It's one of the most ancient of board game mechanics, going back to the Egyptian Senet. It powers the most beloved family board games, from backgammon to Parcheesi to Monopoly. Yet rolling dice to move is almost completely absent from the geekish world of hobby games that has sprung up since the 70s.
Random determination of movement stands out as the easiest and most fun way to run a race game. Certainly, there are other ways. For example, the almost-luck-free Hare and Tortoise is deceptively complex for its kiddie theme. Movement depends on managing a hand of carrot cards which can be used to fuel movement. The "mileage" gets mathematically less efficient with greater speed. Picking up carrots depends largely on predicting your position in the race when the next turn comes.
However, board and miniatures wargaming took a different turn. Military science in the 19th century emphasized the predictability of troop movements, gunnery and logistics. The rates of march tables from military manuals were translated to fixed movement distances in military kriegspiel. Wargames in the 20th century picked up these habits. Although combat required dice to resolve, being seen as necessarily uncertain, how you got there was seen as a much more predictable process.
By the time wargames evolved into roleplaying games and fantasy board games, the cultural divide between serious and family games was clear. Figures in serious games were going to be moving at a fixed and stately pace. Even the exceptions confirm the rule. Avalon Hill's Titan, for example, used random movement on the highly abstracted strategic board but fixed movement on the more detailed and war- gamey tactical board, as if to flaunt the hybridization of the two models while keeping clear what each one was for. Milton Bradley's family-oriented HeroQuest was a dungeon crawl where your movement rate was the roll of two dice. However, fixed movement could just have easily been used and the movement dice had little impact on play most of the time. Again, this choice betrays the association of random movement with light, family-style gaming.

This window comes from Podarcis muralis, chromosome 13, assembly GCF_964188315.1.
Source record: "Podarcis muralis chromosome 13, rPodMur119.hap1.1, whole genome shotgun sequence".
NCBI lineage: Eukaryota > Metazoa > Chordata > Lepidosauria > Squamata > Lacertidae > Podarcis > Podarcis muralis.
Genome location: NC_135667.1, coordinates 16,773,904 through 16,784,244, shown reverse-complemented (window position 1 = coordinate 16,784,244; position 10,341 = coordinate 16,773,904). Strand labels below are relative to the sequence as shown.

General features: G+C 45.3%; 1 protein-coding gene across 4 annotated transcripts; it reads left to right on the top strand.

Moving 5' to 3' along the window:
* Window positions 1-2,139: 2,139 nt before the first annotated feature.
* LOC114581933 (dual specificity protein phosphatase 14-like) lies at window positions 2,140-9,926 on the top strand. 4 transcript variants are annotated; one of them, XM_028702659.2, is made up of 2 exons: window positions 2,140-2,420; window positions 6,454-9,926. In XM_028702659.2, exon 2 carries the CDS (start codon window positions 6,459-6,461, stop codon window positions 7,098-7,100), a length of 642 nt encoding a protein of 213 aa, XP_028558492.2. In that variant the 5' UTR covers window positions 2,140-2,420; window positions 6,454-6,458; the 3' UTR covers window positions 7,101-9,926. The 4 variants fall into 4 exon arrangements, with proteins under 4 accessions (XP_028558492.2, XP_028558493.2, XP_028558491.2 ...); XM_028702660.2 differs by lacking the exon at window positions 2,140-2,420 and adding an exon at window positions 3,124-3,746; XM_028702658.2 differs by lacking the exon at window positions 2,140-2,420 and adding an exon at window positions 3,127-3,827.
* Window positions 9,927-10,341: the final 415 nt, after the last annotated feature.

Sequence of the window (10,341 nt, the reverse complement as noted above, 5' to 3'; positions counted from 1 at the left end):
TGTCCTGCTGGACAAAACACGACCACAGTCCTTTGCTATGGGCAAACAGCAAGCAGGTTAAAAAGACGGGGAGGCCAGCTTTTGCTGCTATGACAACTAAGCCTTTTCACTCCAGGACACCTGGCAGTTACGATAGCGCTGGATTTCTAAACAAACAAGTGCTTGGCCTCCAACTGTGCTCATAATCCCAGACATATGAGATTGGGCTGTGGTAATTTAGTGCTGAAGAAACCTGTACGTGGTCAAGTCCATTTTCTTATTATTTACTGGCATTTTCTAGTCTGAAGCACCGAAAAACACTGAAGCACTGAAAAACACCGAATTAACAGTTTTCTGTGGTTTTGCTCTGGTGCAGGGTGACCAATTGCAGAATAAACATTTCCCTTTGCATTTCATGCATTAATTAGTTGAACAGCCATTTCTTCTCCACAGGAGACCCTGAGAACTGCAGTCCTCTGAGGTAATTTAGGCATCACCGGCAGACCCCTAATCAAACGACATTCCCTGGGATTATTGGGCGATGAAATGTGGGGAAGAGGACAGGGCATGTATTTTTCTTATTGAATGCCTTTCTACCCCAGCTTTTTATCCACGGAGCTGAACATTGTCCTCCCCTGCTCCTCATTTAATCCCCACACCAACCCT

But there are good reasons to make movement random in some way, even if you're aiming for simulation. On a strategic level, whether a small party or a huge army, a movement roll can easily reflect all the myriad mishaps and inefficiencies of day-to-day travel. Greater expertise in logistics or terrain should be able, too, to reduce some of the slower results. On a tactical level, combat is an ever-shifting field of dangerous weapons flashing, opportunities to lunge, divided attention and obstacles underfoot. With this in mind, it makes more sense to have movement be in some way random, rather than carefully plotting out a steady distance each turn before your one allotted attack.
Some game systems today acknowledge that randomness in movement is part of simulation. Most often this is done through a command control system, where the uncertainty is less about how much a unit or leader can move than whether it can move at all. This has always been a good feature of the De Bellis Antiquitatis family of wargames, for example, and also plays a part in the very popular family of card-driven conflict games that began with Hannibal.
For skirmish combat in role-playing games, the main drawback of random movement is added time and strategizing to roll, for not a lot of payoff. I find, actually, that the amount of movement that can be done even in a very short 6 second combat round is sufficient to get most figures from one end of the effective fight area to another, so varying this really adds very little tension or strategy.
However, I'll make an obvious exception for contexts where it could be important, like charging to close or better yet, a chase. I recently commented on the 9 and 30 Kingdoms blog that chase scenes are the one form of contest that are most under-served by adventure game rules, especially traditional ones. The main culprit is the insistence on fixed movement rates. Clearly, this is what "roll to move" was made for.
Next post I'll consider some options for making chases exciting. In the meantime, check out the system that Talysman came up with in response to my comment.